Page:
Use this URL to cite or link to this record in EThOS: http://ethos.bl.uk/OrderDetails.do?uin=uk.bl.ethos.501948
Title: Medically unexplained symptoms, attention to the body and body representation
Author: Miles, Eleanor
Awarding Body: The University of Manchester
Current Institution: University of Manchester
Date of Award: 2009
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Abstract:
The aim of the work presented in this thesis was to investigate two general hypotheses derived from theories on the aetiology and maintenance of medically unexplained symptoms (MUS); first, that a dysfunction in attention to the body contributes to the experience of MUS, and second, that MUS are a result of distortions in body representation. Experiments 1 to 5 investigated attention in MUS. This work focused on experimentally investigating previous hypotheses on the subject, namely that people with MUS have an attentional bias for the body, or that they have a dysfunction in the processing of sensory stimuli. Five methods were developed, and used with analogue (Experiments 1,2,4 and 5) and clinical (Experiment 3) MUS participants. Clinical MUS participants showed a stronger attentional orientation effect for visual stimuli than control participants, which may suggest they are attending away from their bodies, and people with analogue MUS found it more difficult to switch away from the tactile modality, suggesting a disengagement deficit. These results point to a more subtle between-groups difference in the dynamics of attention, which is present not just for the body and for tactile stimuli, but also in other modalities. Experiments 6 to 8 investigated whether MUS were associated with alterations in experience of a perceptual illusion (the 'rubber hand illusion'), in both analogue (Experiment 6 and 8) and clinical (Experiment 7) groups. The clinical MUS group showed stronger experience of this illusion than control participants. Effects in analogue MUS samples differed between experiments, with one group showing lower illusion experience (Experiment 6) and one group showing higher experience (Experiment 8). This suggests firstly that body representation is altered in MUS, and secondly that MUS are associated with large individual differences in body experience. Experiment 8 probed whether these differences were due to alterations in attention and body-focus. Results suggested that there is a complex interaction between attention and experience of the illusion. The work presented here has challenged the traditional assumption that a general attentional bias for the body is present in MUS, provided important information about attentional deficits in MUS and how they might best be empirically assessed in future work, and supported the conception of MUS as distortions in the process of body representation.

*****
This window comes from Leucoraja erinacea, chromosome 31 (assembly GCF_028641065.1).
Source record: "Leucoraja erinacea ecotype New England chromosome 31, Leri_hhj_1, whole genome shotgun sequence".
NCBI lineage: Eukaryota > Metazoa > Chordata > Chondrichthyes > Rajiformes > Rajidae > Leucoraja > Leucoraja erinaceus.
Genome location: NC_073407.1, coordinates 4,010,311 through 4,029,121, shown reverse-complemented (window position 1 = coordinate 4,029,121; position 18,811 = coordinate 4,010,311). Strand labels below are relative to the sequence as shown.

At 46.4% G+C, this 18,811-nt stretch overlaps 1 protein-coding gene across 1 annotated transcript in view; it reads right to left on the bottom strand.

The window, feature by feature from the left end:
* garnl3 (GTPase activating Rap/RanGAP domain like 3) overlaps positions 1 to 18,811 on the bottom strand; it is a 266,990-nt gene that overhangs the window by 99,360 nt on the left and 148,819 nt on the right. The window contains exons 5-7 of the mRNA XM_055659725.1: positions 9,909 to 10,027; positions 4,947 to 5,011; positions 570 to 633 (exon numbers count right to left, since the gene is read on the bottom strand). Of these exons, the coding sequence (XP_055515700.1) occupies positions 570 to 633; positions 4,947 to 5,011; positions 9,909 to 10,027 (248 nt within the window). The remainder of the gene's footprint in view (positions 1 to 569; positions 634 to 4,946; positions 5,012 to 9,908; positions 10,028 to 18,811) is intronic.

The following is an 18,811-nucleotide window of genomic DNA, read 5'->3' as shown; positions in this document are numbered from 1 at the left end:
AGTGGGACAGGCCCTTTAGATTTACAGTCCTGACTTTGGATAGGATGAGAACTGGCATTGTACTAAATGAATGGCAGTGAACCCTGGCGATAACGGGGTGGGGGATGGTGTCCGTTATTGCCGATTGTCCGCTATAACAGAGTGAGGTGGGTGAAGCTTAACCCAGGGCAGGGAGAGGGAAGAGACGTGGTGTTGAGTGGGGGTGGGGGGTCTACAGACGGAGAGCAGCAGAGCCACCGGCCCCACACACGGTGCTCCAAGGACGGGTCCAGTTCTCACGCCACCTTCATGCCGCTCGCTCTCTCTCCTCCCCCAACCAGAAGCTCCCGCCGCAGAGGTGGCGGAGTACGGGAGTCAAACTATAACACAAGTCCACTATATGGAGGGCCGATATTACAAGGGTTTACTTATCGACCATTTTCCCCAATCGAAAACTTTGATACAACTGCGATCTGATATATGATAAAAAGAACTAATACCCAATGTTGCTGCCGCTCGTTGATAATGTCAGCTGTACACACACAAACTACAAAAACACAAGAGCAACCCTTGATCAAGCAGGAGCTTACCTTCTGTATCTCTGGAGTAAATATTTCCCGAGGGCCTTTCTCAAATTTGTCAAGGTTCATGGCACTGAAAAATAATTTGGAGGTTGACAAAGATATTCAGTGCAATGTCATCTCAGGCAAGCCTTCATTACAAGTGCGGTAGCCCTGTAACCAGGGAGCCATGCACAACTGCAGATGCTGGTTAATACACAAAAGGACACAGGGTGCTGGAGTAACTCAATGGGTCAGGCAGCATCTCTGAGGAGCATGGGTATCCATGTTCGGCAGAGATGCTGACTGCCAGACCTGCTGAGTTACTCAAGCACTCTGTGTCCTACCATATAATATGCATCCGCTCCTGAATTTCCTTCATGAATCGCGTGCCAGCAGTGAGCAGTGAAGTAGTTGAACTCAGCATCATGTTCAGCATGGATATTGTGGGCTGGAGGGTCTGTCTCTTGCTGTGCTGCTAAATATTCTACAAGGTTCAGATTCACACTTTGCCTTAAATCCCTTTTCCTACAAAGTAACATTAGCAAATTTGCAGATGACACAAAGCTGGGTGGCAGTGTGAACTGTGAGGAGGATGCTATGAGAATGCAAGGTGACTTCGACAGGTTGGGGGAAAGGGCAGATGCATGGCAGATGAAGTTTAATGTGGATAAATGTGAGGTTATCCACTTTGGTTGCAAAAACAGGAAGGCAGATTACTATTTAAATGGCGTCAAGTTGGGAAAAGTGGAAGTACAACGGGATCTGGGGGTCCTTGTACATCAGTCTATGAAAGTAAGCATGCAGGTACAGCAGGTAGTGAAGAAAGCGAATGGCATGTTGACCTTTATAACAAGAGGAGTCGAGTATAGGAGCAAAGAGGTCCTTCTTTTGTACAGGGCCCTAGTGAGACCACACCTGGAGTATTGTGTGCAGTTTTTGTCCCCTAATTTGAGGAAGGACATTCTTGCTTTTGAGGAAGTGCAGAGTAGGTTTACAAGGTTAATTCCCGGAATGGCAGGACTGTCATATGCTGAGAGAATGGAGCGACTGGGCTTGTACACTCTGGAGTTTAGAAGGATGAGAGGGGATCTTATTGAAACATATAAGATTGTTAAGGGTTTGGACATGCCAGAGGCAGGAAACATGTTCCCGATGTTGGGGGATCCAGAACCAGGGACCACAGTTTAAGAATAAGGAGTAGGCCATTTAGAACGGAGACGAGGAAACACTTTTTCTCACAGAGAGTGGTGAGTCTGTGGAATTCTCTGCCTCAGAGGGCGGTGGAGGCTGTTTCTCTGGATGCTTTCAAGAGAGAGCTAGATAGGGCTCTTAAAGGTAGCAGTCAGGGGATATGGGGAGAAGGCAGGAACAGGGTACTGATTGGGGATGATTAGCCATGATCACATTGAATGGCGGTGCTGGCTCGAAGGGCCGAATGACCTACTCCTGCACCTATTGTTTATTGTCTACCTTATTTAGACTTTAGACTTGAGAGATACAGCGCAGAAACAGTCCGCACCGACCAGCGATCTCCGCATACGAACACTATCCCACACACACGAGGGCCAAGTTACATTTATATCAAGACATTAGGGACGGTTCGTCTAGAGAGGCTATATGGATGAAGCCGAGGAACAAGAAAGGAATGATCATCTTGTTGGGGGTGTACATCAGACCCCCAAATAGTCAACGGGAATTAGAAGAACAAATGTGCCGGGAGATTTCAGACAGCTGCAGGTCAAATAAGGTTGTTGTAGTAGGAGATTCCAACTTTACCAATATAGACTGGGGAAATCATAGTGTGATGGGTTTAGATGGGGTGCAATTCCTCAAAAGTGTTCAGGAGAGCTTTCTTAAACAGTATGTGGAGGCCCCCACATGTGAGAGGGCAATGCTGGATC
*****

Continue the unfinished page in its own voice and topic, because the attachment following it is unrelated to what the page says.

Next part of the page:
Supervisor: Not available Sponsor: Not available
Qualification Name: Thesis (Ph.D.) Qualification Level: Doctoral
EThOS ID: uk.bl.ethos.501948  DOI: Not available
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